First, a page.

2 Experimental Details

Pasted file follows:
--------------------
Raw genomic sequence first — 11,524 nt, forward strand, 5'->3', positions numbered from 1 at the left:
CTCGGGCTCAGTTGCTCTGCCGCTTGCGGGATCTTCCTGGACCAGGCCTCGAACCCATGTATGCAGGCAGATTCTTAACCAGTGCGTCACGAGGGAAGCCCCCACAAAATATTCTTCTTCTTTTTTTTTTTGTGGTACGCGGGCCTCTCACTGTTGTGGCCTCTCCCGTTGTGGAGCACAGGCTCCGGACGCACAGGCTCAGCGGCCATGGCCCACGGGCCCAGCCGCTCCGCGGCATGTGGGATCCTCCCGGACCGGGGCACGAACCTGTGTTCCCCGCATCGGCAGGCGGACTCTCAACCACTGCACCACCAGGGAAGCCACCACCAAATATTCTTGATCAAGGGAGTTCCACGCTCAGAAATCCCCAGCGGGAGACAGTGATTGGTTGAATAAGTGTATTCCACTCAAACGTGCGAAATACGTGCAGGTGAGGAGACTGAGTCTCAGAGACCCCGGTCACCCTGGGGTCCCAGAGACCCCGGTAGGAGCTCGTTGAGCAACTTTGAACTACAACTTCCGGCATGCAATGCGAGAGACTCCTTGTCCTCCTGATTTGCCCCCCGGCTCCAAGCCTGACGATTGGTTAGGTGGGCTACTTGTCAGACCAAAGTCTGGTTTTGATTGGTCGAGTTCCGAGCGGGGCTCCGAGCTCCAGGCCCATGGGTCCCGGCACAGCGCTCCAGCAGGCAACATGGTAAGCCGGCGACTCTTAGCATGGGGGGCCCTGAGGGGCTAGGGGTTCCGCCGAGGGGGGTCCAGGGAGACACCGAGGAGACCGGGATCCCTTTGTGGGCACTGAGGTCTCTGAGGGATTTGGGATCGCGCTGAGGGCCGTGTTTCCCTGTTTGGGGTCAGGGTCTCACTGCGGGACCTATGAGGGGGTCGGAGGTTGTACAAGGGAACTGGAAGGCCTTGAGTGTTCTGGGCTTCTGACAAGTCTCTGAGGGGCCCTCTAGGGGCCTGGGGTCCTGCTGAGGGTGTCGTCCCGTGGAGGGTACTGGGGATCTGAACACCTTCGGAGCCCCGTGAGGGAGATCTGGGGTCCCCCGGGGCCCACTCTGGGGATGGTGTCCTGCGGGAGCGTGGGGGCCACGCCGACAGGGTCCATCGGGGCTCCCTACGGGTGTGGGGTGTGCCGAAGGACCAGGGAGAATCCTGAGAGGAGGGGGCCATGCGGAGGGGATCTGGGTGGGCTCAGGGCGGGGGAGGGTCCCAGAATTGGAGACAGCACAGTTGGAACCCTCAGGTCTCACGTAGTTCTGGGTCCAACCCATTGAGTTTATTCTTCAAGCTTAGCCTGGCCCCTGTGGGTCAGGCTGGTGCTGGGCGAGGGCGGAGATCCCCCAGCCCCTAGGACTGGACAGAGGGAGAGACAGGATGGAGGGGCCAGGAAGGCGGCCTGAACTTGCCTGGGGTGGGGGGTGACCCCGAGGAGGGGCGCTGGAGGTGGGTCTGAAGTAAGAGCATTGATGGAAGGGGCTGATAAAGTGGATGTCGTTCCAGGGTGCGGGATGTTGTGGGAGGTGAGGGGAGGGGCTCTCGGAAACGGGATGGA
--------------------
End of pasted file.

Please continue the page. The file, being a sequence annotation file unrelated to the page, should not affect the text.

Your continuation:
The starting materials in this work are commercially available powders of magnesium (Pavezyum company atomized magnesium, 99%, particle sizes 74–149 µm), amorphous boron (Pavezyum company boron 95, 95–97%, particle sizes <1 µm—50%), and amorphous nano-boron (Pavezyum company nano-boron, >98.5%, particle sizes <250 nm—50%) from Pavezyum Advanced Chemicals (Turkey). The Mg + 2B stoichiometric ratio is homogeneously mixed by means of rotary ball milling for 3 h at ambient conditions. The unreacted monofilament wires are produced by PIT in an iron shield of 9:12-mm inner/outer diameters with a filling factor of about 50% at the Abant Izzet Baysal University in Turkey [19, 20]. MgB2 wires are HIP processed at the Institute of High Pressure Physics in Warsaw. The wire samples are annealed at 740 °C for 40 min at a pressure of 0.1 MPa (sample A) and 1.1 GPa (sample B). HIP is made in 5-N argon atmosphere in a high-gas-pressure chamber [21]. Figure 1 shows the pressure chamber. In the first step, we increase the pressure. In the next step, we increase the annealing temperature. After completion of the process, in the first step, we reduce the annealing temperature. In the next step, we reduce the pressure. Critical current (I c) measurements of the MgB2 wires are made by using a four-probe resistive method at a temperature of 4.2 K for constant current in the range of 0 and 150 A in the presence of an external magnetic field applied perpendicularly to the sample surface at the International Laboratory of High Magnetic Fields and Low Temperatures (ILHMFLT) [22]. The I c is determined on the basis of 1 μ V/cm criterion. Transport current (15 Hz and AC current, I AC = 100 mA) is applied by using a physical properties measurement system (PPMS Model 7100, Quantum Design) at ILHMFLT. The values of irreversible magnetic field (B irr), critical temperature (T c), and upper critical field (B c2) are determined with the criterion of 10, 50, and 90% of normal-state resistivity before transition, respectively. Analysis of the microstructure is performed by a Zeiss scanning electron microscope (high-resolution low-energy type) at the Institute of High Pressure Physics, PAS, in Warsaw.